JM: Well, you're right. And there's been such a paradigm change in our culture. Music actually meant something when I started doing it. Too bad I wasn't mature enough to write anything that meant anything [laughs]. I wrote some songs that connected with some people and, as a friend of mine said, "John was very fortunate to be a big pop star and that's also a very unfortunate thing." As early as '88 I wrote a song called "Pop Singer," and man, did I catch shit for that. But I was still a kid. I don't mean to call you a kid, but you'll find out that you get to be a certain age and it's like "This stuff just doesn't interest me anymore." I mean, I can't even imagine writing a song like "Hurts So Good." I don't even know who that guy was who wrote that song.

ESQ: Your younger self, I imagine, would not have looked at the world with as critical an eye as you do in "Lawless Times," on which you sing, "You can't trust a neighbor/husband or wife/you can't trust the police with the guns or their knives... You can't trust the banks the way that you used to do/Hope that Wall Street has been good to you."

JM: There's a paradigm change happening in our culture where people just don't seem to care. I mean, they don't vote in their own interests. "Don't take away our guns! You can't amend that!" Wait a minute, it's an amendment already! That's why they call it the Second Amendment! It's those types of things that were thought about in "Lawless Times." And the line that I like best is "If you want to steal this song it can be easily loaded down." Because actually I said a few years ago, and caught all kind of crap about it, "The Internet is the most dangerous thing since the atomic bomb." And I think that we're finding out that it is. I don't think that people really realize what can be done on that thing and what's going to happen. It's just not good.

ESQ: Look at ISIS being able to upload their horrific videos as propaganda.

JM: Exactly. And when you think about it, Dan, that is just one little teeny thing that's happening on the Internet. They could close down our banking. They could close down our electrical grid. We could do a lot of stupid things with that. It's just not people doing stuff to us. Who knows what we're doing to other people? I'm a firm believer that the government, it needs to revamped. This shit's not working.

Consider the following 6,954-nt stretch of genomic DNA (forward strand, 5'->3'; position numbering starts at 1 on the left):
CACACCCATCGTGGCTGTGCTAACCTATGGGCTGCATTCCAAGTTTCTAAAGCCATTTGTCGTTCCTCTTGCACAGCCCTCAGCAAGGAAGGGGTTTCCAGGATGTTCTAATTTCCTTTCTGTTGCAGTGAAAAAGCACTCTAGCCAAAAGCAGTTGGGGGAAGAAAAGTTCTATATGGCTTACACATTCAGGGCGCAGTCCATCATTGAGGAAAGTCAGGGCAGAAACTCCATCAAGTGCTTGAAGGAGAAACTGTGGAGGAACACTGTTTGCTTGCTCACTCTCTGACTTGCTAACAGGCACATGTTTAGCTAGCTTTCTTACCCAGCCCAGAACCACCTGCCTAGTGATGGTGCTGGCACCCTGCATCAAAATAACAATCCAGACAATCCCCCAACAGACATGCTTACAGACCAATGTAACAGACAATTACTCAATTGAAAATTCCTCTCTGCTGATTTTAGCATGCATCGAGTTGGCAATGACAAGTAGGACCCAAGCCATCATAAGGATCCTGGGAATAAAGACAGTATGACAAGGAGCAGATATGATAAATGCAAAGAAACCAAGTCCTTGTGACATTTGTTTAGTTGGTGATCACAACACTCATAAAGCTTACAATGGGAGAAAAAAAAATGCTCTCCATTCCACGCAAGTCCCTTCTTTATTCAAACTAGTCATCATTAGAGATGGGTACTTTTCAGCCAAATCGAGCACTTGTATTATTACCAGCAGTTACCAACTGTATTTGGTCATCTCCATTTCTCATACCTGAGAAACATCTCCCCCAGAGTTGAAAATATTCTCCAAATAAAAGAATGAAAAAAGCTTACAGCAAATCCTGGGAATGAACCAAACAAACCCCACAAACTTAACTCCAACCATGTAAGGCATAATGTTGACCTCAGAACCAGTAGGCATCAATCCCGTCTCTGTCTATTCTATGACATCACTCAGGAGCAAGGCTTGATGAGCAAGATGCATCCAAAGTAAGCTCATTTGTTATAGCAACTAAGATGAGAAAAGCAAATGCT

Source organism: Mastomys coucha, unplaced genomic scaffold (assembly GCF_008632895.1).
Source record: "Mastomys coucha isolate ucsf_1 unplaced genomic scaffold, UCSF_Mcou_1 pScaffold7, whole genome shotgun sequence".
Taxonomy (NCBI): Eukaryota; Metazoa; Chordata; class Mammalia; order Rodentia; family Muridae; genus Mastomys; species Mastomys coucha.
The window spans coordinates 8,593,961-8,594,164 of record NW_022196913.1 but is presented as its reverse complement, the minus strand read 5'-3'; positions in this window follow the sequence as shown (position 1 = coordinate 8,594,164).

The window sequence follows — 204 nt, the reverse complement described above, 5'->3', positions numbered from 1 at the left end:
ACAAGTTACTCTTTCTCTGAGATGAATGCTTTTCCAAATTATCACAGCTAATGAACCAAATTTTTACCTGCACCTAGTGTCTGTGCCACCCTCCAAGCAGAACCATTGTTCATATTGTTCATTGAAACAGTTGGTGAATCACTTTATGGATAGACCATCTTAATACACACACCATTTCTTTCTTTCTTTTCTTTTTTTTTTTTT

ESQ: But obviously you must know how beneficial the Internet has been to our cultural evolution?

JM: Listen, like anything else there are positive things about the Internet. I mean the fact that we can get on and research a topic el pronto mundo... It's not all bad. It's not all black and white. But the recklessness with which it can be used is terrible. The recklessness of our privacy is terrible. When radio first came out it was a new delivery system. And smarter people said: "Wait a minute. You guys have this radio thing and you're playing our music. We need to get paid for that." But with the Internet nobody did that. It just became lawless. And you did whatever you wanted and people threw up their hands and said, "We don't know what to do with this." But in reality it was quite simple: It was a new delivery system of information and entertainment. Treat it exactly the same way you treated radio. Treat it exactly the same way you treat television. The arts wouldn't be suffering the way it is. Because the arts as you've known it, as I've known it, is gone. It's gone and it's not be retrieved at this point.